Sunday, 15 December 2013

A London Tale: the merely stinking rich shoved out by the filthy rich...


Andrew Marr, who is pretty rich by most folks standard's is moaning in The Spectator:

A recent victim is Cork Street, for generations the heart of the commercial British art world. But as Spectator readers may know, it is ceasing to beat. Seven art galleries are going after Christmas, mostly to make way for flats for billionaires. Another four are to go next year. In a few years’ time there will still be galleries here but they will be run by international fashion houses who have the money. A unique part of London life, which grew by accident, will be destroyed by speculative investment.

I for one won't miss those galleries. And I'm pretty sure there'll still be a commercial art market for people to write about in The Spectator. However, it won't be in Cork Street - it'll be somewhere else, somewhere a little further out - perhaps New Cross or Stoke Newington.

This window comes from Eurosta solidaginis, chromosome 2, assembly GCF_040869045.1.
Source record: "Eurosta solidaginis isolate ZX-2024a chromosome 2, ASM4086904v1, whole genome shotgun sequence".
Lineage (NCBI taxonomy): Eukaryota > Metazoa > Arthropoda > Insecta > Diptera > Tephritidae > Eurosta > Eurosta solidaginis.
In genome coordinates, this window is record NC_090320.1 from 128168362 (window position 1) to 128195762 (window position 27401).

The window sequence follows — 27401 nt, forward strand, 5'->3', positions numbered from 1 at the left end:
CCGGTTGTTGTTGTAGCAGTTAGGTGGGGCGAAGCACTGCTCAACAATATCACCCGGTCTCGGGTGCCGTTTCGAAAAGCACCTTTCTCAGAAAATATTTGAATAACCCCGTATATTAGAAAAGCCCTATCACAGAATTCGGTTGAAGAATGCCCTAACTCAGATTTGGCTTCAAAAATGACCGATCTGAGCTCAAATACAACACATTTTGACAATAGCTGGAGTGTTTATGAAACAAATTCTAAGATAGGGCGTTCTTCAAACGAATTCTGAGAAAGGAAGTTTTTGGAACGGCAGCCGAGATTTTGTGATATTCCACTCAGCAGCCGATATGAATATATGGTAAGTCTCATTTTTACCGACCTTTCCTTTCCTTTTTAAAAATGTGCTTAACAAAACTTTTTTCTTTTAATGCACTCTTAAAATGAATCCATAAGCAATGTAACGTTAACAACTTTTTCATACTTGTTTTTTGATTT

And in moving out, these rich art dealers will push out what's there now - maybe some pleasant, treasured shops loved by locals. Perhaps the little corner shop where celebrities go once or twice a year in extremis when faced with a shortage of some essential (or a weird craving for a Snickers).

It has always been like this, the city. Changing. Dynamic. Exciting.

And when you get bored with this creative destruction, you retire - in Andrew Marr's case to a nice barn conversion in the Cotswolds or a farmhouse in Sussex. Forgetting, of course, that the barn once had cows in it and the farmhouse provided a home for generations of farmers.

There's something poetic about the various translations of Heraclitus' famous dictum (Πάντα ῥεῖ καὶ οὐδὲν μένει) in Wikiquote :

Everything flows and nothing stays.
Everything flows and nothing abides.
Everything gives way and nothing stays fixed.
Everything flows; nothing remains.
All is flux, nothing is stationary.
All is flux, nothing stays still.
All flows, nothing stays.


1 comment:

Anonymous said...

And I remember when a hard-up artist could rent a room in Chelsea.